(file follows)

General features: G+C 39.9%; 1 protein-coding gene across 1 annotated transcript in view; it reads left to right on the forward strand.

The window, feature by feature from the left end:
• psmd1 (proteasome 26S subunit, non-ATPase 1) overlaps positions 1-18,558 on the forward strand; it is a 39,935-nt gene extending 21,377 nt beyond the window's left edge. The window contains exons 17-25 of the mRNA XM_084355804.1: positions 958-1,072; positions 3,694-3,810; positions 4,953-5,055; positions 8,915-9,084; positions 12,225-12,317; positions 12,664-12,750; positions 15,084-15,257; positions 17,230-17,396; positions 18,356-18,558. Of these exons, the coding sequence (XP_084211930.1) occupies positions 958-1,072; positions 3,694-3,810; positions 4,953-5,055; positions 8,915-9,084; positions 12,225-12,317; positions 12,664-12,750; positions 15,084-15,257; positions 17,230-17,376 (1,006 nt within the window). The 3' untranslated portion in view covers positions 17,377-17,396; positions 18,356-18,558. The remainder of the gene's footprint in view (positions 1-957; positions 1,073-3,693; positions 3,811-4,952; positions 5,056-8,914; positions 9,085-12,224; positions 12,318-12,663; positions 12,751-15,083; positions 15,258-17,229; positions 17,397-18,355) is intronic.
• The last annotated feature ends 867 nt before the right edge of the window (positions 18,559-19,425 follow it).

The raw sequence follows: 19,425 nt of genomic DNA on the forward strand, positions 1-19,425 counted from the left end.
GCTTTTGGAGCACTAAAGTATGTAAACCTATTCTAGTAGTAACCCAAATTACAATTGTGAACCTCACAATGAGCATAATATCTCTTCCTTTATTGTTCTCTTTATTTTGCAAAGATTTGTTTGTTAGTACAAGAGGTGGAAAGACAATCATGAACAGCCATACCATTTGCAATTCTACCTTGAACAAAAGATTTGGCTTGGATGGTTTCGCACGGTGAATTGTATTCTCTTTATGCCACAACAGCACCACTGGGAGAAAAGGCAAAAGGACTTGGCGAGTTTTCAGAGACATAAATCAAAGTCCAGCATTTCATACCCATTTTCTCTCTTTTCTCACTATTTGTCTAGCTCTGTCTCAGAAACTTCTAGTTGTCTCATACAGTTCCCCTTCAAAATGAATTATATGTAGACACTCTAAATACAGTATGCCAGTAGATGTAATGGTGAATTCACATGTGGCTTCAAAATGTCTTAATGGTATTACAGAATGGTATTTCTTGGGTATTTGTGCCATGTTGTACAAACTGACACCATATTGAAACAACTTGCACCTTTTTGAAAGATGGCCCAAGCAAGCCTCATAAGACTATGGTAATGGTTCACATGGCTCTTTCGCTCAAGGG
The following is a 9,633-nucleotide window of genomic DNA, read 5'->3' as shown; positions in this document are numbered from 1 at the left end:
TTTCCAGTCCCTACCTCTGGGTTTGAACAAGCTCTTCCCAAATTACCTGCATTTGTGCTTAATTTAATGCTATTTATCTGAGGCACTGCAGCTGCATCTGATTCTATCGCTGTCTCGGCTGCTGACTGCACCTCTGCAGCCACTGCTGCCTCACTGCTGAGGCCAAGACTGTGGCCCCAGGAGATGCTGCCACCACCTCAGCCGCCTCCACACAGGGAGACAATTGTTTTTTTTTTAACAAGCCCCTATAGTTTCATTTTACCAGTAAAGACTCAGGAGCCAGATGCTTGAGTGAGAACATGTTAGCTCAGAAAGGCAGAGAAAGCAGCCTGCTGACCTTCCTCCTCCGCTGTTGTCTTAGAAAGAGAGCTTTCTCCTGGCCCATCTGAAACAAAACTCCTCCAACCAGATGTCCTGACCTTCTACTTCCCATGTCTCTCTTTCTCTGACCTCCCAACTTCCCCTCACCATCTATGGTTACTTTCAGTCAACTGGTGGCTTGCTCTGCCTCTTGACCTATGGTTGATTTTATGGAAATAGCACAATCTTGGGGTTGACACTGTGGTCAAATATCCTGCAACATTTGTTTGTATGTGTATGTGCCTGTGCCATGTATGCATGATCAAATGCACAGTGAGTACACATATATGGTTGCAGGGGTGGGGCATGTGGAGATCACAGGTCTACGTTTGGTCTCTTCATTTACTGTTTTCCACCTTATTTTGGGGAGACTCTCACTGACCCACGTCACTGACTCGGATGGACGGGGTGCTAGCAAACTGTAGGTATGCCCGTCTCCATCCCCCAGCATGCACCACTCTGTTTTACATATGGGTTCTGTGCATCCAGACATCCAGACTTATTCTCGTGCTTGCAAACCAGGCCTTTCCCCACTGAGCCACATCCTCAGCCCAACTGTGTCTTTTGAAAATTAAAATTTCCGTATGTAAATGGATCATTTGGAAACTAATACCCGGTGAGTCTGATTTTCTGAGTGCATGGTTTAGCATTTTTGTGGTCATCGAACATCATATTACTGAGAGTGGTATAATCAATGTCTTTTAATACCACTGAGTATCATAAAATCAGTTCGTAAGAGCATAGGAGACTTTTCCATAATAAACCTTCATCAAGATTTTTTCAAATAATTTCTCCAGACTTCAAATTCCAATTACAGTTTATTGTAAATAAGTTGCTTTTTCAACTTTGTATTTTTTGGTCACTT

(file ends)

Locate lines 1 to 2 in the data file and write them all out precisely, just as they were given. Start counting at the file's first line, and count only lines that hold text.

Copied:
General features: G+C 39.9%; 1 protein-coding gene across 1 annotated transcript in view; it reads left to right on the forward strand.

The window, feature by feature from the left end: